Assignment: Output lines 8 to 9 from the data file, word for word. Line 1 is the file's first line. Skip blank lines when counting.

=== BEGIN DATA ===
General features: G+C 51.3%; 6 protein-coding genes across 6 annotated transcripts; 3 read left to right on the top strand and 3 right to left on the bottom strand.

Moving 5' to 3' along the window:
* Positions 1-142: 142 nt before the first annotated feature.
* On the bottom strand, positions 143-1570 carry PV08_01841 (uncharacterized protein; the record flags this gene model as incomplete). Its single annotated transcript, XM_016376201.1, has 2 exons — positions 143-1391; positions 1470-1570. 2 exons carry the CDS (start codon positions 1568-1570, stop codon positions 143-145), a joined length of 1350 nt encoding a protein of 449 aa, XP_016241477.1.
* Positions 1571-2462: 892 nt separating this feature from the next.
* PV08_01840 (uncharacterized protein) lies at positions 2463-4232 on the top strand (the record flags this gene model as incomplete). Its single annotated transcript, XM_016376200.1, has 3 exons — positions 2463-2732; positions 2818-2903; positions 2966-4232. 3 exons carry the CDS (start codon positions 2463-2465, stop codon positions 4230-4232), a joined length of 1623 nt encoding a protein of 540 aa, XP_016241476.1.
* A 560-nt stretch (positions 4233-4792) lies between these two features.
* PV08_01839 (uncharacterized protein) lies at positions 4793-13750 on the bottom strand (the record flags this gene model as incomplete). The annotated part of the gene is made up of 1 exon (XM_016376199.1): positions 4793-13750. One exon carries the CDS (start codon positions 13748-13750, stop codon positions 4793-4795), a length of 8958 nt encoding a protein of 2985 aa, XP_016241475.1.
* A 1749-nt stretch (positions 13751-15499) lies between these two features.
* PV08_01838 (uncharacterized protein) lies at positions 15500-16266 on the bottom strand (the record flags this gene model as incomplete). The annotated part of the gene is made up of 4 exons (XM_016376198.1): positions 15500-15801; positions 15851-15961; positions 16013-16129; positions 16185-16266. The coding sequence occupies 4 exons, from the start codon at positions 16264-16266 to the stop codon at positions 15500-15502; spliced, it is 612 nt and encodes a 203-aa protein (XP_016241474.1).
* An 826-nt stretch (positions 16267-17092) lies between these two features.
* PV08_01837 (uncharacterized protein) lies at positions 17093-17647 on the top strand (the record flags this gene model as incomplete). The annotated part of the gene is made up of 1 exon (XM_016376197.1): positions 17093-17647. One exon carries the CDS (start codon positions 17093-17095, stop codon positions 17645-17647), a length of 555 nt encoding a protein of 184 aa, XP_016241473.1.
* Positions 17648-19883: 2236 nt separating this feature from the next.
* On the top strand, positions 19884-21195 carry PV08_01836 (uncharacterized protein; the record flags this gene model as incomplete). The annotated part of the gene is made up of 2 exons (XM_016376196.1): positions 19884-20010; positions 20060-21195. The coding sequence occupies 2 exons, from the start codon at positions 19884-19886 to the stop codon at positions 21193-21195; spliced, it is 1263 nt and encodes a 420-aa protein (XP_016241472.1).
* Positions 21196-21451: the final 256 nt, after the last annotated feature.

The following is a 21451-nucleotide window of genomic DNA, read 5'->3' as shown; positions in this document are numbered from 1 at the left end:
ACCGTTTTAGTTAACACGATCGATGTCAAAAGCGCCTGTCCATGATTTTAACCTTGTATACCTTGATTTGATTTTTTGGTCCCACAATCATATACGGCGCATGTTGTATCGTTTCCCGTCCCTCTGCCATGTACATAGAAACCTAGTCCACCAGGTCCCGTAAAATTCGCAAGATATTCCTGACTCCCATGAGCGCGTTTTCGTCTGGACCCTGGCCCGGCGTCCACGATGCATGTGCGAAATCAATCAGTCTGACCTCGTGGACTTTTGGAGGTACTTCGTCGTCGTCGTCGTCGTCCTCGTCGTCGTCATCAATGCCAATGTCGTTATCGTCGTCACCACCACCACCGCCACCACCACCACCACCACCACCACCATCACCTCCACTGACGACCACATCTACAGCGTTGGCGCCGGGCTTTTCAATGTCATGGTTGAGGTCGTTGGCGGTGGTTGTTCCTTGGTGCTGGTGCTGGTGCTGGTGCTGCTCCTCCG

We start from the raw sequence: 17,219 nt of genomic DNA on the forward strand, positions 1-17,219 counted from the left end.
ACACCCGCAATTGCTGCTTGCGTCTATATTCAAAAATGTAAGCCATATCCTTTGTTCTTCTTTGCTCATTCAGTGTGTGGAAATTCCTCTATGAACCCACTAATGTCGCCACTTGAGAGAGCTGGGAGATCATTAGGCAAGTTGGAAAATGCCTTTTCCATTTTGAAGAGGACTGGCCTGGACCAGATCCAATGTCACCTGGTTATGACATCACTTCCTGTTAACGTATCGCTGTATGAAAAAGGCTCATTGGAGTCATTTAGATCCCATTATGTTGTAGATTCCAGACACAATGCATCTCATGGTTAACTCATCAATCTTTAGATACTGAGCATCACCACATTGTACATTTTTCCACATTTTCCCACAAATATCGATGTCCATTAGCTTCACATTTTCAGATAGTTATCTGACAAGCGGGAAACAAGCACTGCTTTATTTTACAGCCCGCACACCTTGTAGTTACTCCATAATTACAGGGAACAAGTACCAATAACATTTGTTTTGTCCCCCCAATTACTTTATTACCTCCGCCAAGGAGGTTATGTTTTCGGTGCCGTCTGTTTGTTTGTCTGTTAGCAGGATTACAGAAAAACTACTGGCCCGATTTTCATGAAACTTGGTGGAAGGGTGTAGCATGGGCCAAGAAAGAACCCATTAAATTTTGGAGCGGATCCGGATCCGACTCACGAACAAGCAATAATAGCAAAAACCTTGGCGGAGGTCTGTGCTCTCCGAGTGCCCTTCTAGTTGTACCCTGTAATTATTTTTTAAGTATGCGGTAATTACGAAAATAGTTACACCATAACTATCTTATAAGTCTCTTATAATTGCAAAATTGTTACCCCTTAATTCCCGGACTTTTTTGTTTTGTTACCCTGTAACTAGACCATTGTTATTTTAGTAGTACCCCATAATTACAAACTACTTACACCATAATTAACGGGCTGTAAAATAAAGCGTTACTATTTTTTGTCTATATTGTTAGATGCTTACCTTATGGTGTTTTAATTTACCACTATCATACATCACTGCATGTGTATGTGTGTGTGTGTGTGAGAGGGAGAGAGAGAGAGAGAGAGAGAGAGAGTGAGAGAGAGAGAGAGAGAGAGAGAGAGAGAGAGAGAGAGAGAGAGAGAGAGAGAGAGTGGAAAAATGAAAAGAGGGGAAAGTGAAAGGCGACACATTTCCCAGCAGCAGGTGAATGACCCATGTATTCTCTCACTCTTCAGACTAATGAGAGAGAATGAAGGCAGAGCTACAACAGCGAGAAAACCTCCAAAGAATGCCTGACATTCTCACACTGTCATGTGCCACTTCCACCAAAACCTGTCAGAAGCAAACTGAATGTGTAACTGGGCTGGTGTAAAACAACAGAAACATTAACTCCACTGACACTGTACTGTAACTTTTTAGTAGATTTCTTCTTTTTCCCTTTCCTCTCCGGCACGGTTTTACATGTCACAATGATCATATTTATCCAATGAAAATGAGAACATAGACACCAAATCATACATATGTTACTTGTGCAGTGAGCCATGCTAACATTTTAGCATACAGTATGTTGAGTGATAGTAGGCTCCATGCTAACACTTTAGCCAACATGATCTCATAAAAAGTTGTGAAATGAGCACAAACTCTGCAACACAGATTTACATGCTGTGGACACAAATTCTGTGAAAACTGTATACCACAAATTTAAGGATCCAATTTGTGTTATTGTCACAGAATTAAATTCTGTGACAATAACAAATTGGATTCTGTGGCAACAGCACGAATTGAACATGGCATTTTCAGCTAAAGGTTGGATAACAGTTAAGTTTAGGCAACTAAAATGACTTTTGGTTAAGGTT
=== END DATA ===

* PV08_01839 (uncharacterized protein) lies at positions 4793-13750 on the bottom strand (the record flags this gene model as incomplete). The annotated part of the gene is made up of 1 exon (XM_016376199.1): positions 4793-13750. One exon carries the CDS (start codon positions 13748-13750, stop codon positions 4793-4795), a length of 8958 nt encoding a protein of 2985 aa, XP_016241475.1.
* A 1749-nt stretch (positions 13751-15499) lies between these two features.